LGBT Perspectives TV & Film Critic
SAN FRANCISCO — Just to be clear, this is a review of the 2004 Spanish drama, not the 2012 British comedy series or the soon-to-be released gangster move of the same title.
When I look for films that have transgender characters or themes, I do a Google search and look to lists from various sites and blogs. Usually I find the same movies and once in a while something I haven’t heard of, and those are the ones I focus on. Bad Education is my own discovery. I knew Pedro Almodóvar often has transgender and transvestite characters in his films, and Bad Education has both.
It’s 1980, Enrique Gaded (Fele Martinez) is a young and successful film director. The movie opens with him and his personal assistant, Martín (Juan Fernández). They are trying to come up with an idea for a new movie. They are interrupted by a knock on the door. The caller is a handsome young man, an actor, who wishes to speak with Enrique. At first turned away by Martín, he introduces himself as an old chum from school, Ignacio Rodriguez, now known by the stage name Angel. Enrique is pleased to see him, but comments how much his appearance has changed, especially with the full beard he is sporting. They were very close in school, but haven’t seen each other in 16 years.
Ignacio is, like most actors, looking for work. Enrique has none for him, but before he leaves he asks Enrique to read a script he has written with the lure that the first part is about their days in school together. Enrique dismisses him, but reads the script. Ignacio was his first love, so he wants to know what Ignacio has to say about them.
Thus begins a movie within a movie as Enrique remembers the events of long ago. The script adds more recent fictional ones as well. Ignacio/Angel is seeking to complete her transition.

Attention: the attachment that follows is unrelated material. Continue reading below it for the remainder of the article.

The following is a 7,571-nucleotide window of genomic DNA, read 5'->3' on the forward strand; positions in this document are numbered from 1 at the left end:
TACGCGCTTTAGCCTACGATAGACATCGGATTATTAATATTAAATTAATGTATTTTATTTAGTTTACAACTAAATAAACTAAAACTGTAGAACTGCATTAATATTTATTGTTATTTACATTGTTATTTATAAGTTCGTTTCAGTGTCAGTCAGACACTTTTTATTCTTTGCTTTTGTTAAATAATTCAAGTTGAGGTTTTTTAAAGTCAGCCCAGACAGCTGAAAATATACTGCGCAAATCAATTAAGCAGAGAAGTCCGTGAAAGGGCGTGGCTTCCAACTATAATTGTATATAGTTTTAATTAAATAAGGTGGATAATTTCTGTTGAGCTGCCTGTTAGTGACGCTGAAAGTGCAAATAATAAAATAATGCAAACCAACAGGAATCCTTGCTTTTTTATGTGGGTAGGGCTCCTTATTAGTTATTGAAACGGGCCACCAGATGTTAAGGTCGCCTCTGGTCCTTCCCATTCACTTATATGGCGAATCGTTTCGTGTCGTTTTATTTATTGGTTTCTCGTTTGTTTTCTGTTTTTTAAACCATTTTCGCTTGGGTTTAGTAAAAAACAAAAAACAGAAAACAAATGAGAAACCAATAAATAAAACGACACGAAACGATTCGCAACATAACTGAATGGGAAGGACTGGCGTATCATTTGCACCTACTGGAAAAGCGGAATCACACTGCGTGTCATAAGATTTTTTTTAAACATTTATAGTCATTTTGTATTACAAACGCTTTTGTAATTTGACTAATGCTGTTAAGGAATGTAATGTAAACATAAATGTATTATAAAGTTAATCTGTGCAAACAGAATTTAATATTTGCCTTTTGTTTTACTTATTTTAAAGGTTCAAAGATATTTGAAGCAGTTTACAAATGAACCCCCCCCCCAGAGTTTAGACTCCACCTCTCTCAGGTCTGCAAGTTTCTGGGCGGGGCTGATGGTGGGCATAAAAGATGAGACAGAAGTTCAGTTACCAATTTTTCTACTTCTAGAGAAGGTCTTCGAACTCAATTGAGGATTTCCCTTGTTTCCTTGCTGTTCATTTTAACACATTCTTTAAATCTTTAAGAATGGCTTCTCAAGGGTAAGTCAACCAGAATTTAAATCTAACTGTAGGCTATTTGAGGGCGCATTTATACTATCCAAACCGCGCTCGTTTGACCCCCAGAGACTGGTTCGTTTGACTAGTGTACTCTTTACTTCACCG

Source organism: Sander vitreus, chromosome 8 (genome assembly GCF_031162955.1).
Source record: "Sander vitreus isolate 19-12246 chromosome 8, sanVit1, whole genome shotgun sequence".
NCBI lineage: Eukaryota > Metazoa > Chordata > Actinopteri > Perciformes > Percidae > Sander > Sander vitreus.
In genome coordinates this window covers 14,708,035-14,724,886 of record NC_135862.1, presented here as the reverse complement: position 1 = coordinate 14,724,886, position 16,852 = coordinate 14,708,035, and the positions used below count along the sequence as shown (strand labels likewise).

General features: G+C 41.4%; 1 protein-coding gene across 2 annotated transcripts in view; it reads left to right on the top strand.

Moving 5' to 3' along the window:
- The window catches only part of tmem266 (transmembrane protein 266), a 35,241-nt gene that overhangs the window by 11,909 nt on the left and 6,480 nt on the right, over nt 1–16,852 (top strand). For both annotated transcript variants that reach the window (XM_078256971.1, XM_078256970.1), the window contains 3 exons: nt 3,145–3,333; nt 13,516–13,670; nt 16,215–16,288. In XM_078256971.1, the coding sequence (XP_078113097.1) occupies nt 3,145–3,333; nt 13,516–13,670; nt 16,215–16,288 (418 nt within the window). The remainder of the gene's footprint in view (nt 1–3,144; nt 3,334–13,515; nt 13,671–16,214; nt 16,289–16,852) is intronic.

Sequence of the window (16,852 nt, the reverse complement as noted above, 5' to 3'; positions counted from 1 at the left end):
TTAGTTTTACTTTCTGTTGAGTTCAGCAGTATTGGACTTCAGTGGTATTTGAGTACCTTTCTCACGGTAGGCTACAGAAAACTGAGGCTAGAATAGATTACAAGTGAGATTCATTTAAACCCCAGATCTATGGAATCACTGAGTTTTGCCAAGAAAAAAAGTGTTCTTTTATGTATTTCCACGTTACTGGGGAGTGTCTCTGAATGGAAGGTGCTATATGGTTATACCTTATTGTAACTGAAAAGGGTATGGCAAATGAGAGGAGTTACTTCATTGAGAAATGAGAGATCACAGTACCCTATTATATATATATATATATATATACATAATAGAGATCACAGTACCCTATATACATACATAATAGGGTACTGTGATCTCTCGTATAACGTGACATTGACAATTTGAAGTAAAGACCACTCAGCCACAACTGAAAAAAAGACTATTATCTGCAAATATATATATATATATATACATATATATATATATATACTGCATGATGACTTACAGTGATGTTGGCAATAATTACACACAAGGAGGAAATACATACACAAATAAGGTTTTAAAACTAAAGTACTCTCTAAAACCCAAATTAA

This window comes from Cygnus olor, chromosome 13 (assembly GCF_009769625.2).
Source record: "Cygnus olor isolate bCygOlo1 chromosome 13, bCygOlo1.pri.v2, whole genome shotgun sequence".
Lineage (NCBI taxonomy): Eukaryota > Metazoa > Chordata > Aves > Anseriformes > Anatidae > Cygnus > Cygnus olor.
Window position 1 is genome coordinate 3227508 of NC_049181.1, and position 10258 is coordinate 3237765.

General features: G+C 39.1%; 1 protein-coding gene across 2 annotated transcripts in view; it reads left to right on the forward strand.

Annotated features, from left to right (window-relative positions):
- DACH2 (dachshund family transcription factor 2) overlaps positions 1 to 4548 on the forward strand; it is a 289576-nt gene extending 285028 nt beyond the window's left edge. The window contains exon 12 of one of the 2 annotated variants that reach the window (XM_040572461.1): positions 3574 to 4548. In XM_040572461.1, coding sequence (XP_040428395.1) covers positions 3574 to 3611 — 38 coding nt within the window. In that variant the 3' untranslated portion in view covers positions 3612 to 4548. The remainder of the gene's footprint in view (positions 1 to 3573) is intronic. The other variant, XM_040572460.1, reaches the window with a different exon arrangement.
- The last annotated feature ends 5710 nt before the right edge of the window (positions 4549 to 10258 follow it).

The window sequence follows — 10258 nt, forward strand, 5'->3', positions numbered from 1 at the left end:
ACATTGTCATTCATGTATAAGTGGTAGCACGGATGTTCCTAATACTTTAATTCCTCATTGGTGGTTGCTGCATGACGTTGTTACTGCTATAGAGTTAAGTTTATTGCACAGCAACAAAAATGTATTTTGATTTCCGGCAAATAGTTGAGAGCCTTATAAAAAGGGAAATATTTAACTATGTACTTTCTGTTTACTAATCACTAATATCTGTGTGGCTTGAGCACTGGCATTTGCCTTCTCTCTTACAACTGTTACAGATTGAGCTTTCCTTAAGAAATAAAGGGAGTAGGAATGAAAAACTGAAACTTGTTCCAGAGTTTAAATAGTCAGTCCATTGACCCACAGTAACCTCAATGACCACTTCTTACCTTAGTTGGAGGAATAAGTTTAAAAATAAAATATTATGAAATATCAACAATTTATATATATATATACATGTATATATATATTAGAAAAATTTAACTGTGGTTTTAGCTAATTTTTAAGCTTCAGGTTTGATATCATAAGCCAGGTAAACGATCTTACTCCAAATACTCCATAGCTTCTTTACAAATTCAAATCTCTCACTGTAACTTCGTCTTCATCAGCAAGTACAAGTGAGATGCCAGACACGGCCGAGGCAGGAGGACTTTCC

Angel is living full time as a woman and supports herself and her heroin habit working as a drag performer, turning tricks and robbery. After this night’s performance and trick, she and her partner Paquito (Javier Cámara) go to the chapel of the school she and Enrique attended as children. It appears that stealing the silver altar pieces is their intent, which they do, but Angel wants to have a word with the priest Padre Manolo (Daniel Giménez Cacho) she knew from school. This is the beginning of a twisted tale of love, sex, blackmail and murder. All is not how it appears at the beginning.
The film does use some of the stereotypes that make people cringe today, but there are many cultural reasons for this. The film was made in 2004, which was very different from today’s world. It also moves back and forth between 1980 and the early ’70s in Spain. Spain is a socially liberal country today, but this movie takes place during and immediately after the Franco dictatorship. For perhaps the first time in Spanish history, the doors of the closet had been flung open. Transsexuality was considered a rare aberration, so the film reflects the attitudes of those times. To enjoy this film you’ll need to put aside today’s culture. Bad Education isn’t a comical name; Ignacio/Angel does, indeed, receive a bad education. It leaves him a severely damaged person. I was left wondering whether her transition had more to do with escaping her past or genuine gender dysphoria.
The film is rated NC-17 and given the subject matter, gay and transsexual content sex in Spanish language, it was probably in American theatres for a heartbeat. It also contains pedophilia, physical and sexual abuse by priests’ drug addiction and murder.
The film is a mystery wrapped in enigma. I wandered through it wondering just how the beginning came , which isn’t revealed until the end. I loved the movie. Like all of Almodóvar films, it is beautifully shot, but the lively happy settings are revealed in contrast to a very dark and twisted story. It’s also very deep. I could see the story on several different levels,all of which are thought-provoking. Given the content, if you don’t find any of the above triggering, see this movie. It’s an artfully constructed film.
In Spanish with subtitles
Available on Amazon Instant Video, $2.99